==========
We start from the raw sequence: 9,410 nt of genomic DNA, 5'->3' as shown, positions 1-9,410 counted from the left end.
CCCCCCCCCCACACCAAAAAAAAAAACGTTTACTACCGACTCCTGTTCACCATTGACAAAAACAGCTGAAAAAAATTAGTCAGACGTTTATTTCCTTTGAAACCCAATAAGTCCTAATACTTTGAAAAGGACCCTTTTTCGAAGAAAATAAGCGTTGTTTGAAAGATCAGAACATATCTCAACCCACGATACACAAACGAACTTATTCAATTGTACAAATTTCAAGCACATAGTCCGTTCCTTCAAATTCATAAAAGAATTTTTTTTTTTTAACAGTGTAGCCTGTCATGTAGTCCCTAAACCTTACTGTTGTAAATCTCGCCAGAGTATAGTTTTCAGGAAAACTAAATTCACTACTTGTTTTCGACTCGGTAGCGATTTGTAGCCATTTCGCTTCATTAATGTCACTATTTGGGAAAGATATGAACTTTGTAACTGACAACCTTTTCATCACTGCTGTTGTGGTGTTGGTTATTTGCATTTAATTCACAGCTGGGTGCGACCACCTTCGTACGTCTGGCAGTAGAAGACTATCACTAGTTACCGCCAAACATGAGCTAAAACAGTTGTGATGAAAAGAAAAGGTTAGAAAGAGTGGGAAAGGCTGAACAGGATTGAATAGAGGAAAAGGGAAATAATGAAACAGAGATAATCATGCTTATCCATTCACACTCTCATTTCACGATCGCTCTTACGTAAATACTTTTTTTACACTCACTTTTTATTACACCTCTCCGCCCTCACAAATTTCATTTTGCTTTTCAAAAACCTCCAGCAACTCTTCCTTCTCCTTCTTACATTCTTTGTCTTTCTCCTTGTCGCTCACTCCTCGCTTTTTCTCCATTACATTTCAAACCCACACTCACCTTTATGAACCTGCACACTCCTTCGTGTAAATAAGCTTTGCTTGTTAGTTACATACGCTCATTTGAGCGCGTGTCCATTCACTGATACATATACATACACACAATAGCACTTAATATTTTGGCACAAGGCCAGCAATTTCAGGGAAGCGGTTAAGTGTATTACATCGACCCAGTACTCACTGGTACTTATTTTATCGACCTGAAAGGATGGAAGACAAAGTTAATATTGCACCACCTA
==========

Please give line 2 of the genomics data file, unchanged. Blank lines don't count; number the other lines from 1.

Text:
CCCCCCCCCCACACCAAAAAAAAAAACGTTTACTACCGACTCCTGTTCACCATTGACAAAAACAGCTGAAAAAAATTAGTCAGACGTTTATTTCCTTTGAAACCCAATAAGTCCTAATACTTTGAAAAGGACCCTTTTTCGAAGAAAATAAGCGTTGTTTGAAAGATCAGAACATATCTCAACCCACGATACACAAACGAACTTATTCAATTGTACAAATTTCAAGCACATAGTCCGTTCCTTCAAATTCATAAAAGAATTTTTTTTTTTTAACAGTGTAGCCTGTCATGTAGTCCCTAAACCTTACTGTTGTAAATCTCGCCAGAGTATAGTTTTCAGGAAAACTAAATTCACTACTTGTTTTCGACTCGGTAGCGATTTGTAGCCATTTCGCTTCATTAATGTCACTATTTGGGAAAGATATGAACTTTGTAACTGACAACCTTTTCATCACTGCTGTTGTGGTGTTGGTTATTTGCATTTAATTCACAGCTGGGTGCGACCACCTTCGTACGTCTGGCAGTAGAAGACTATCACTAGTTACCGCCAAACATGAGCTAAAACAGTTGTGATGAAAAGAAAAGGTTAGAAAGAGTGGGAAAGGCTGAACAGGATTGAATAGAGGAAAAGGGAAATAATGAAACAGAGATAATCATGCTTATCCATTCACACTCTCATTTCACGATCGCTCTTACGTAAATACTTTTTTTACACTCACTTTTTATTACACCTCTCCGCCCTCACAAATTTCATTTTGCTTTTCAAAAACCTCCAGCAACTCTTCCTTCTCCTTCTTACATTCTTTGTCTTTCTCCTTGTCGCTCACTCCTCGCTTTTTCTCCATTACATTTCAAACCCACACTCACCTTTATGAACCTGCACACTCCTTCGTGTAAATAAGCTTTGCTTGTTAGTTACATACGCTCATTTGAGCGCGTGTCCATTCACTGATACATATACATACACACAATAGCACTTAATATTTTGGCACAAGGCCAGCAATTTCAGGGAAGCGGTTAAGTGTATTACATCGACCCAGTACTCACTGGTACTTATTTTATCGACCTGAAAGGATGGAAGACAAAGTTAATATTGCACCACCTA